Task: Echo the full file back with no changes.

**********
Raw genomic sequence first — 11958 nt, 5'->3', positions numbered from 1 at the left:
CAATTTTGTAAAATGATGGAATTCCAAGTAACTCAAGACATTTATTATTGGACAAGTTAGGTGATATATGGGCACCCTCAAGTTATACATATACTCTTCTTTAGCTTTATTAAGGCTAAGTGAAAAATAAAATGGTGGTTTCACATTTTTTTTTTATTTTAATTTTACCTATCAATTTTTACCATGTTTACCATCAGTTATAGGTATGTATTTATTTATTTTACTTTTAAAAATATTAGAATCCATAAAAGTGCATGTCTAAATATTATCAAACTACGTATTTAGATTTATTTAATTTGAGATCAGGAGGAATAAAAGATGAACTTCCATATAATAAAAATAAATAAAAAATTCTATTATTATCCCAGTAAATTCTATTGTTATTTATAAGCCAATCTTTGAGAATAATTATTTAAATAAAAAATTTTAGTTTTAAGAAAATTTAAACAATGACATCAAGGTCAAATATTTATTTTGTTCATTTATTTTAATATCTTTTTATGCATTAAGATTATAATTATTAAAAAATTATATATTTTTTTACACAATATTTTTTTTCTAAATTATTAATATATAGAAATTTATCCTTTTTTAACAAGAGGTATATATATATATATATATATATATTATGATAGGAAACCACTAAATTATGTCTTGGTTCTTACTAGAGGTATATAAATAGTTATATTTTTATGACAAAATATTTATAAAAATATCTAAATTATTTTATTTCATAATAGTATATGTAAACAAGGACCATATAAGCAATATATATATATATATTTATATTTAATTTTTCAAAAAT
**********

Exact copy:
Raw genomic sequence first — 11958 nt, 5'->3', positions numbered from 1 at the left:
CAATTTTGTAAAATGATGGAATTCCAAGTAACTCAAGACATTTATTATTGGACAAGTTAGGTGATATATGGGCACCCTCAAGTTATACATATACTCTTCTTTAGCTTTATTAAGGCTAAGTGAAAAATAAAATGGTGGTTTCACATTTTTTTTTTATTTTAATTTTACCTATCAATTTTTACCATGTTTACCATCAGTTATAGGTATGTATTTATTTATTTTACTTTTAAAAATATTAGAATCCATAAAAGTGCATGTCTAAATATTATCAAACTACGTATTTAGATTTATTTAATTTGAGATCAGGAGGAATAAAAGATGAACTTCCATATAATAAAAATAAATAAAAAATTCTATTATTATCCCAGTAAATTCTATTGTTATTTATAAGCCAATCTTTGAGAATAATTATTTAAATAAAAAATTTTAGTTTTAAGAAAATTTAAACAATGACATCAAGGTCAAATATTTATTTTGTTCATTTATTTTAATATCTTTTTATGCATTAAGATTATAATTATTAAAAAATTATATATTTTTTTACACAATATTTTTTTTCTAAATTATTAATATATAGAAATTTATCCTTTTTTAACAAGAGGTATATATATATATATATATATATATTATGATAGGAAACCACTAAATTATGTCTTGGTTCTTACTAGAGGTATATAAATAGTTATATTTTTATGACAAAATATTTATAAAAATATCTAAATTATTTTATTTCATAATAGTATATGTAAACAAGGACCATATAAGCAATATATATATATATATTTATATTTAATTTTTCAAAAAT